Firstly it depends on both your experience and the task at hand. If your experience is good and you want to start from the ground up, you might have yourself on such a strict regime of coding practices that it will mitigate your necessity to debug.
This is important because debugging with the NDK can only be done with sprintf()—you don’t have breakpoints or any stack-tracing abilities.


I hate Java, but if you are not the absolute top of your game, don’t touch the NDK. Google hates people who use the NDK and you will only realize how far that goes once you start using it.
My coworker was tasked with porting this engine to Android:
During the 6 months that he has been working on it, I have watched his heart turn to black. He never smiles at lunch anymore. The only time he smiles is when I tell a joke about punching his fist into an Android screen and having it come out miles away and punch one of the Android creators in the face.

His soul is not lost because I am there to help him, but I won’t be there for you. Knowing that your soul will be lost, engage in Android NDK development at your own risk.
I may still be able to turn his heart back to its original green color…


L. Spiro
It is amazing how often people try to be unique, and yet they are always trying to make others be like them. - L. Spiro 2011
I spent most of my life learning the courage it takes to go out and get what I want. Now that I have it, I am not sure exactly what it is that I want. - L. Spiro 2013
I went to my local Subway once to find some guy yelling at the staff. When someone finally came to take my order and asked, “May I help you?”, I replied, “Yeah, I’ll have one asshole to go.”
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#4 Ed Welch   Members   -  Reputation: 463

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Posted 02 December 2012 - 11:29 AM

I'd imagine his task would be even more difficult if he had to re-write the entire engine in java.

#5 sega16   Members   -  Reputation: 131

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Posted 02 December 2012 - 01:35 PM

I also HATE java. I refuse to even touch it. I have heard some people talk about the time it would save so I started reading about it and stopped when I heard that it was an interpreted language and there is no unsigned support. I myself was wondering the same thing how can I not write a line of java and instead use C a real programming language? Also @ L. Spiro why would google hate the NDK? I refuse to write an android app until I am able to use not a line of java.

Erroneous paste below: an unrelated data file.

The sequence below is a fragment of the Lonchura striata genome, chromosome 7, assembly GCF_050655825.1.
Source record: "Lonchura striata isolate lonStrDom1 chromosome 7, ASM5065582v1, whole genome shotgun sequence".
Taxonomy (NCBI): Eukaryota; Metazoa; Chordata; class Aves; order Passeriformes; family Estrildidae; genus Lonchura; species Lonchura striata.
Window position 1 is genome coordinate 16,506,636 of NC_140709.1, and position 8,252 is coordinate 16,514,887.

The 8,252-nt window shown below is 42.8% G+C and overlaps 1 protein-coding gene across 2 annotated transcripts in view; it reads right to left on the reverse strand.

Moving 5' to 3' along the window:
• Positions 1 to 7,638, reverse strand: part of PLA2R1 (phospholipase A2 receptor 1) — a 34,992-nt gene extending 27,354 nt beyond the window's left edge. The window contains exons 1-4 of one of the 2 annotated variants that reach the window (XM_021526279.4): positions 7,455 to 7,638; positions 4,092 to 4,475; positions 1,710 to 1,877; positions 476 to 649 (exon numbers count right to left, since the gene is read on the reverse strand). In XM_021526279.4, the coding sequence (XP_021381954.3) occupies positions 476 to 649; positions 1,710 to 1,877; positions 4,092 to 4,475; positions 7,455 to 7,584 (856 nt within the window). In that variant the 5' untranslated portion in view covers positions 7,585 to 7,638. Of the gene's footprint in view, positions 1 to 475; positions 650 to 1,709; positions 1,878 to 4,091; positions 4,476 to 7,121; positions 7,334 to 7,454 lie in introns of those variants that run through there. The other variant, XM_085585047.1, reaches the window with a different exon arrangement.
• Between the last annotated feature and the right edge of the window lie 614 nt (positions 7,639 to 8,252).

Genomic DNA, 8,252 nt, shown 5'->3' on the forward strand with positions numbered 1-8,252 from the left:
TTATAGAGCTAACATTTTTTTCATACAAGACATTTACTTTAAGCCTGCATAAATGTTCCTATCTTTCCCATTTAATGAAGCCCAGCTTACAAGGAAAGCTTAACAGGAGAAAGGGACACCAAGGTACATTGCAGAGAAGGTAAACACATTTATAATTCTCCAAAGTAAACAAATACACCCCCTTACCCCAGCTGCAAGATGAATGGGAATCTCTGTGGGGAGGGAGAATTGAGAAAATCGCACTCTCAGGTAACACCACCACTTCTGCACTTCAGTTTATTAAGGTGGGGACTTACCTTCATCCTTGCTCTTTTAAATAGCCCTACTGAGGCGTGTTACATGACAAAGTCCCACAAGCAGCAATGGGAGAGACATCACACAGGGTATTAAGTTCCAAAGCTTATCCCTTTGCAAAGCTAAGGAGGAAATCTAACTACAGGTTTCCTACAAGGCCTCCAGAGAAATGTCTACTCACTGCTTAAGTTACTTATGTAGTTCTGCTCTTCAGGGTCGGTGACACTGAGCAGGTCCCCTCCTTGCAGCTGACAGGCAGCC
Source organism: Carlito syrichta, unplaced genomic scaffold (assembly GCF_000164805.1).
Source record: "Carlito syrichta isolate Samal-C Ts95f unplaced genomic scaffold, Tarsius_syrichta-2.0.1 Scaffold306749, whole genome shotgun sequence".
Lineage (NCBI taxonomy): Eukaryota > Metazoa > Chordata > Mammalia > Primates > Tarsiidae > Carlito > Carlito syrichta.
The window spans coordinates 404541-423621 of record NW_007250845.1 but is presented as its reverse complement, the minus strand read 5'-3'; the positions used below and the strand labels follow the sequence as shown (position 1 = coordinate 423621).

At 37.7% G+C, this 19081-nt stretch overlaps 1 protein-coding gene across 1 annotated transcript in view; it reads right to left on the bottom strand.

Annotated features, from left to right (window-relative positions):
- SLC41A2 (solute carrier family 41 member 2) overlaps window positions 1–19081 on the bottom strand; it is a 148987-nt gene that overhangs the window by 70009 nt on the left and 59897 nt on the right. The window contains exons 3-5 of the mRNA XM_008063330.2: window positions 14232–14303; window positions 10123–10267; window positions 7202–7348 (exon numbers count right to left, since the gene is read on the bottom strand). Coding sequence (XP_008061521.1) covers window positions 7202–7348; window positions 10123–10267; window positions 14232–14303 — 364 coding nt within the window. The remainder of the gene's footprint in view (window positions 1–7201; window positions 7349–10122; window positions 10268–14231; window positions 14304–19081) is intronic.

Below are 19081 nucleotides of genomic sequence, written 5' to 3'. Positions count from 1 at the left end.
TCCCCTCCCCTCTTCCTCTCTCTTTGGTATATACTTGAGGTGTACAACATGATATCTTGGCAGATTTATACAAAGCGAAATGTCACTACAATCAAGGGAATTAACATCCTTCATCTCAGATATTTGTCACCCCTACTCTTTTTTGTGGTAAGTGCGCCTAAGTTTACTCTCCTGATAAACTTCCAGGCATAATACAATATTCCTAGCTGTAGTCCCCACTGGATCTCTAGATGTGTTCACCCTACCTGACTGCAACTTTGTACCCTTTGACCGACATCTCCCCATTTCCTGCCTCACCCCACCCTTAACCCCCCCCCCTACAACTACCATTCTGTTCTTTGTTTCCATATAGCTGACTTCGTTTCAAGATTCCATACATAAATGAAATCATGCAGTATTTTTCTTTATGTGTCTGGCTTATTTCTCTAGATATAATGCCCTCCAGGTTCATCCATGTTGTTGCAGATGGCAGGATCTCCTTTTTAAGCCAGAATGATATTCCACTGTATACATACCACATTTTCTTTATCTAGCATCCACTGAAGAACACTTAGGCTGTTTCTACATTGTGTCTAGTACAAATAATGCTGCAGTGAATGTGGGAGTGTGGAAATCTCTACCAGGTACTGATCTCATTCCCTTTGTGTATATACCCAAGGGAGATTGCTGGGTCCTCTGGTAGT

Edited by sega16, 02 December 2012 - 01:37 PM.


#6 L. Spiro   Crossbones+   -  Reputation: 12249

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Posted 02 December 2012 - 02:21 PM

As I said, no breakpoints, no debugging, no single-stepping, etc.
You debug with sprintf() and nothing else.
Many people have written many hundreds of paragraphs each about the pains of the Android NDK.

This is an obvious sign that Google hates NDK developers.

My coworker was successful in making the above engine work on Android. But it cost him most of his soul—emotional damage that will take years to heal.


L. Spiro
It is amazing how often people try to be unique, and yet they are always trying to make others be like them. - L. Spiro 2011
I spent most of my life learning the courage it takes to go out and get what I want. Now that I have it, I am not sure exactly what it is that I want. - L. Spiro 2013
I went to my local Subway once to find some guy yelling at the staff. When someone finally came to take my order and asked, “May I help you?”, I replied, “Yeah, I’ll have one asshole to go.”
L. Spiro Engine: http://lspiroengine.com
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#7 Martins Mozeiko   Crossbones+   -  Reputation: 1413

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Posted 02 December 2012 - 02:24 PM

This is important because debugging with the NDK can only be done with sprintf()—you don’t have breakpoints or any stack-tracing abilities.

This is false. NDK comes with gdb and instructions how to use it (see docs/NDK-GDB.html).